Respect in a Relationship: It’s Everything!

respect in a relationship

By Jackie Pilossoph, Founder, Divorced Girl Smiling, the place to find trusted, vetted divorce professionals, a podcast, website and mobile app.

What does it take to be happy in a romantic relationship? Although every couple is unique, I think some of the biggies are: Friendship, trust, thoughtfulness, and attraction. But there’s one thing that is perhaps the most needed, and it’s the thing that is needed to have all of the other components to stay happy and healthy. What is it? RESPECT. Respect in a relationship drives everything else!

What does Respect in a relationship mean?


1. Having respect for the person’s professional life.
2. Having respect for his or her parenting style.
3. Having respect for the way he or she takes care of him or herself—from the way they dress to they way they eat, exercise, stay healthy, and more.
4. Having respect for the way the other person treats YOU.
5. Respecting how he/she spends money.
6. Respecting how the person communicates, including handling conflict.
7. Having respect for how he/she spends their free time.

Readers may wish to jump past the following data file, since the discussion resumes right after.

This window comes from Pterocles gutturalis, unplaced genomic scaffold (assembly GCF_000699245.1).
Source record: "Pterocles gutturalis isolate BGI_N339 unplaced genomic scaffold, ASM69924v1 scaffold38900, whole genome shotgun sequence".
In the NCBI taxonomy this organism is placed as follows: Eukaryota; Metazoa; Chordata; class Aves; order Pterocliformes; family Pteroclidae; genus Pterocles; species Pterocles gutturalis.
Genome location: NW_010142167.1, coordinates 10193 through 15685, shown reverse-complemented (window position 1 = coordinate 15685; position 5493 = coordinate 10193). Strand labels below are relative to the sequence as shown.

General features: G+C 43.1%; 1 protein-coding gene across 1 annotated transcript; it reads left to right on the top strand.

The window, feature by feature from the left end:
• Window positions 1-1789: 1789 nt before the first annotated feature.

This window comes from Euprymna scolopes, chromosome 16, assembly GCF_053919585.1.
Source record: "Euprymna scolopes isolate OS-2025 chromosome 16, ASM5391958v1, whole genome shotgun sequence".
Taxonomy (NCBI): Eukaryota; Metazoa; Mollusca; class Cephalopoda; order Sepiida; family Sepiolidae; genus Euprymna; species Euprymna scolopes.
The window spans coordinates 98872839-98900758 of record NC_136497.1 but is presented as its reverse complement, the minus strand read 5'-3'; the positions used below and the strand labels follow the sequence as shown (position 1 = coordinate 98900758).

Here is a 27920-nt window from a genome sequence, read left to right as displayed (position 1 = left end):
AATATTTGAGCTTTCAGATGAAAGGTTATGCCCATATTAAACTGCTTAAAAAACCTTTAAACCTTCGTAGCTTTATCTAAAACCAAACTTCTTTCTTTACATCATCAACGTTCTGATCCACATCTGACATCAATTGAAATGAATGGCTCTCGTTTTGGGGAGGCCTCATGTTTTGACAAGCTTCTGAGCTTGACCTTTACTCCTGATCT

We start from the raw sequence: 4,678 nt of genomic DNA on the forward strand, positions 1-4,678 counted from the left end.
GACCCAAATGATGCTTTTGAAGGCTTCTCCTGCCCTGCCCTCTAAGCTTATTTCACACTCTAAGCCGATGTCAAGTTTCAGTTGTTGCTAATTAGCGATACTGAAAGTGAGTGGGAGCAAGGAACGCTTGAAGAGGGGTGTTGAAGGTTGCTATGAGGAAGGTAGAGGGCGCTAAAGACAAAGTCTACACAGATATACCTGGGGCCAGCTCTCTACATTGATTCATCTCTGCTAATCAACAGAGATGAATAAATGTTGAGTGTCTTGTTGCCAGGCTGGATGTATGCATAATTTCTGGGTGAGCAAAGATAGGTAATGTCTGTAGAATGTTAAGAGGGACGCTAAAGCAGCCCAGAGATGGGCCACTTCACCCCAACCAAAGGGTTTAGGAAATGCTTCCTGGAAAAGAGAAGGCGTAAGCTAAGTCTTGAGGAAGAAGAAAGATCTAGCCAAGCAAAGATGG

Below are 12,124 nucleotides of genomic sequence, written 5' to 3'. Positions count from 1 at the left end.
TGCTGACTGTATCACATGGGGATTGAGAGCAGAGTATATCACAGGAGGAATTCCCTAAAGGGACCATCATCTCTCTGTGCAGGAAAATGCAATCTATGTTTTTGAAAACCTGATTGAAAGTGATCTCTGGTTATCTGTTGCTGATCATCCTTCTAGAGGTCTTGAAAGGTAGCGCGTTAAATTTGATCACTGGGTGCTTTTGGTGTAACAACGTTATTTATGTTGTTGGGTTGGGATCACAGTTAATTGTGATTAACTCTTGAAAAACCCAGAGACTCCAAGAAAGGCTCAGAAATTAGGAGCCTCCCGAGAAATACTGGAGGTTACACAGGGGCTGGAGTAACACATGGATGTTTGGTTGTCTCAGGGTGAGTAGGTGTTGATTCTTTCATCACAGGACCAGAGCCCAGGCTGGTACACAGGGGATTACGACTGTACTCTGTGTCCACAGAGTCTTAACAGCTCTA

I could go on and on. While you don’t have to have immense respect for everything on this list and everything in life, I will say this about respect: the more respect you have for your partner, the happier you will be in the relationship.


Varghese Summersett Family Law Group


Why is respect so important in a relationship?


1. Respect makes you feel like you are with your best friend.


One of the wonderful things about a close friend is that you can ask your friend for advice. About anything. It can be work related, or maybe you want to ask him/her about a family situation. Anything. If you respect your partner, you will want to ask the person for advice because you know it’s going to be sound advice. If you don’t respect the person, you might not bother asking for any advice, and you might go to other people outside of your relationship. So what does that say about your relationship if you don’t respect your partner enough to go to them first?